Katie Byrne: Vogue's declaration that cleavage is 'out' is nothing new
Published 13/11/2016 | 02:30
Cleavage, according to fashion bible Vogue, has gone the same way of tapered trousers, ear climbers and bucket bags. That is to say, out of fashion, so last season, oh my God, did you see what she was wearing?
"Those magnificent mounds pushed together to display sexual empowerment, to seduce, to inspire lust or even just to show off - is over, or at least, taking a well-earned break," declared a Vogue writer in the last issue of the British edition.
Funnily enough, the last person I heard say 'magnificent mounds' was a vowel-swirling archaeologist presenting a Discovery Channel documentary on Ancient Egyptian burial customs, but that's not the point. The point is that the pronouncement caused a storm in a D-cup on social media, where critics argued that you can't dismiss a God-given body shape as a fashion faux pas.
Sure, you can drop the tapered trousers from last season into Oxfam, or pass them on to your country cousin who was only delighted to wear your once-loved lizard-print stilettos to her Debs. A pair of breasts, not so much.
Even so, while I ought to stand shoulder-to-bra-strap-indented-shoulder with my ample-chested sisters on this one, I think the keyboard warriors might have missed the point.
Larger breasts, in case they haven't noticed, have never been celebrated on the pages of magazines like Vogue. Occasionally the editors might buck the trend and showcase the curves of a plus-size model, like some circus oddity who can pull off the extraordinary feat of being kind of fat and beautiful all at the same time.
Meanwhile, when Vogue Australia put Kim Kardashian on its cover, they opted for a bandeau top that looked like a large censorship strip; American Vogue went for a garment that resembled a straightjacket.
Strictly speaking, the high fashion breast should be small enough to peek out of a YSL smoking jacket (no bra, no need) for a moody, Demarchelier-style shot, or adequately covered by a strategically positioned arm.
This is nothing new. The idea that smaller breasts are more sophisticated has always permeated high-brow culture. Big breasts appear on the cover of Sports Illustrated. Smaller breasts feature in nude studies on gallery walls. Big breasts belong to cheerleaders in straight-to-DVD slasher films. Small breasts belong to strong, sensual protagonists in subtitled French films. Big breasts are a Yee-haw! rodeo ride (I blame the Dolly Parton archetype). Smaller breasts are a discussion on the finer points of the Danish art of hygge.
And still, despite the unspoken classist implications, bigger - among some women - is thought to be better. Maybe it's because Barbie was well-endowed (incidentally, she had a breast reduction in 1998). Maybe we falsely associate larger breasts with femininity or womanhood.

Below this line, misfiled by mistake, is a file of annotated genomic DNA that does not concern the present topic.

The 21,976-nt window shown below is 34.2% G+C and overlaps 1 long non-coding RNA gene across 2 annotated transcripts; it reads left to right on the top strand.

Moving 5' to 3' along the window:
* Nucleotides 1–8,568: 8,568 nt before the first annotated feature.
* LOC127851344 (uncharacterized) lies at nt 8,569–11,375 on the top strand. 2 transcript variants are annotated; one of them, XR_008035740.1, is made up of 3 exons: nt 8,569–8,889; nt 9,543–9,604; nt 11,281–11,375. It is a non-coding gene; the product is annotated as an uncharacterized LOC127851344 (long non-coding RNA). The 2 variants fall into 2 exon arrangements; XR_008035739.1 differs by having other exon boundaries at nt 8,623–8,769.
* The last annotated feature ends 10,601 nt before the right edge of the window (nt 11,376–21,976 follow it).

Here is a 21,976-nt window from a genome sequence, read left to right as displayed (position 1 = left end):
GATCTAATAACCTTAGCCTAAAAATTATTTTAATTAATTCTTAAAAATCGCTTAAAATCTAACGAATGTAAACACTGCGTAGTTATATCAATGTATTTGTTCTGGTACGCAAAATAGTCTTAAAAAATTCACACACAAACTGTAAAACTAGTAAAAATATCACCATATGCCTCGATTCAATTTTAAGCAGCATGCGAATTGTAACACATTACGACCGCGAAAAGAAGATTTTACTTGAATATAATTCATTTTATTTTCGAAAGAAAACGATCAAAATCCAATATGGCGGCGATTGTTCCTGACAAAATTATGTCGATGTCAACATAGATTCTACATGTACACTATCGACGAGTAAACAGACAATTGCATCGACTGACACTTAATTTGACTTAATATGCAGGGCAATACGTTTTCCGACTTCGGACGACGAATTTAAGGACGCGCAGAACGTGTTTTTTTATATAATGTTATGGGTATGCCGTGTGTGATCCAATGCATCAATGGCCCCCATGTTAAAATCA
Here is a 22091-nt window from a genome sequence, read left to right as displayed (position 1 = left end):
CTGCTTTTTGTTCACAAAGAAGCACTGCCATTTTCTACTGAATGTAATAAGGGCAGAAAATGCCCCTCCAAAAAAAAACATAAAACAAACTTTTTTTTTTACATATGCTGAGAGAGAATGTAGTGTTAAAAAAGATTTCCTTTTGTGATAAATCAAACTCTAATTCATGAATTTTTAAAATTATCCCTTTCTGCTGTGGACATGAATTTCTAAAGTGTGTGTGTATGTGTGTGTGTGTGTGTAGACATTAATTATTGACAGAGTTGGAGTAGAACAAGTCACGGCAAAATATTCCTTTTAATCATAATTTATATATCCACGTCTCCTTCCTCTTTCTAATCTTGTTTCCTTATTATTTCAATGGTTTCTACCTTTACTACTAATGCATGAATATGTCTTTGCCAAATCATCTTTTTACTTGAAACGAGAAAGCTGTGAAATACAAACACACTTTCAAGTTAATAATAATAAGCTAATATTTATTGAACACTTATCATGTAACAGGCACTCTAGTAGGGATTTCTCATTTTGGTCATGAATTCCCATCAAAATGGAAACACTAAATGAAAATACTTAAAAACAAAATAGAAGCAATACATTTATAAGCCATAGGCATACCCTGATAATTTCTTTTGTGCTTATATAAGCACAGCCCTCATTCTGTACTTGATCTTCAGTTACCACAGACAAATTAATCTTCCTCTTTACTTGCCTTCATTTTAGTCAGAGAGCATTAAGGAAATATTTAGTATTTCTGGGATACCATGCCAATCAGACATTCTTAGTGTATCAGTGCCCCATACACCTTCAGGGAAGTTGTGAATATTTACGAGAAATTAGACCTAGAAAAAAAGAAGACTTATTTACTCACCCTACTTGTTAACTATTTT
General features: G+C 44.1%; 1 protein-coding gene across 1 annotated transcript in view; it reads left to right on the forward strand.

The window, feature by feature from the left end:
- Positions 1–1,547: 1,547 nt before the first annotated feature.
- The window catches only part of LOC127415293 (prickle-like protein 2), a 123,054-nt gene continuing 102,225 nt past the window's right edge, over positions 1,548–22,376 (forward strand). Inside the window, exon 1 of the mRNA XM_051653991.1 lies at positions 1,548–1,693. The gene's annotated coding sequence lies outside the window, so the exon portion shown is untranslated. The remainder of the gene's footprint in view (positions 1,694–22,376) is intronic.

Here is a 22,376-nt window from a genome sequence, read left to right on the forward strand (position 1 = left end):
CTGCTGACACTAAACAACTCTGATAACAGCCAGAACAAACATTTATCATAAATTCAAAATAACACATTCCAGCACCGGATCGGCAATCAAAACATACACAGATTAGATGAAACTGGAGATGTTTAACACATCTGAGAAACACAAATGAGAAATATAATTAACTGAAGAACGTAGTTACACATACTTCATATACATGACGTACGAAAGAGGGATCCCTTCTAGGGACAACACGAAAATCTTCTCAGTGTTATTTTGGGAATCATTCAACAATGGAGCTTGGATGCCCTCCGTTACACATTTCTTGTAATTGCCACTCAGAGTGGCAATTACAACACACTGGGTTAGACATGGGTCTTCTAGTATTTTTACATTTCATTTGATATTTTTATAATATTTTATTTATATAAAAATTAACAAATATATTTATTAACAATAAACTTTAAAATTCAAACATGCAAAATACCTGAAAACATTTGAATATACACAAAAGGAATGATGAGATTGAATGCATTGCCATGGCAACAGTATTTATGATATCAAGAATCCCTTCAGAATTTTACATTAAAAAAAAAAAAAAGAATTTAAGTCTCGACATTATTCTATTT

Just as high-end fashion has fetishised the smaller breast, mainstream culture has commercialised the bigger breast. Body ideals come and go, of course. (Try on an authentic 1920s flapper dress or 1960s mod dress and you'll see that larger breasts weren't always the preferred shape.) From the 1990s onwards, however, thanks to the rise of the Wonderbra, breast augmentation surgery and internet pornography, the prevailing trend has been for a cleavage that bumptiously asserts itself with all the mystique of a T-shirt reading 'My eyes are up here!'.
Nowadays cleavages must defy the laws of gravity while also being capable of surviving nuclear attack. Cleavages of the 1950s showed off the natural fall of the breast. The modern equivalent looks like some form of Cyborgian body armour, or a device designed to keep you afloat in water.
It's an engineering project using an arsenal of tools (push-up bras, chicken fillets, tit tape) that hoist them up, push them together and create the illusion of a billowing basket of glazed bread rolls affixed to your chest.
We don't need Vogue to tell us that this trend has reached its expiration date. Stocks in the big reveal are plunging as low as the necklines of the women sporting it. You know it's hit saturation point when you look at an astronomical cleavage and, instead of getting hot under the collar, you wonder if the poor thing is feeling the cold.
Like most women, I found Vogue's decree a touch dictatorial, and more than a little disingenuous seeing as they have never given 'magnificent mounds' much coverage in the first place. And yet, I agree with their fashion forecast.
The bodycon dress has had its moment; skinny jeans have given way to wide-leg trousers and the push-up bra has been replaced by the bralette. The last few seasons were a sigh of relief - the fashion equivalent of taking a bra off after a long day.
When larger chests are no longer considered to be status symbols or sexual currency in a bigger-is-better society, we can perhaps start to accept that every shape and size is beautiful.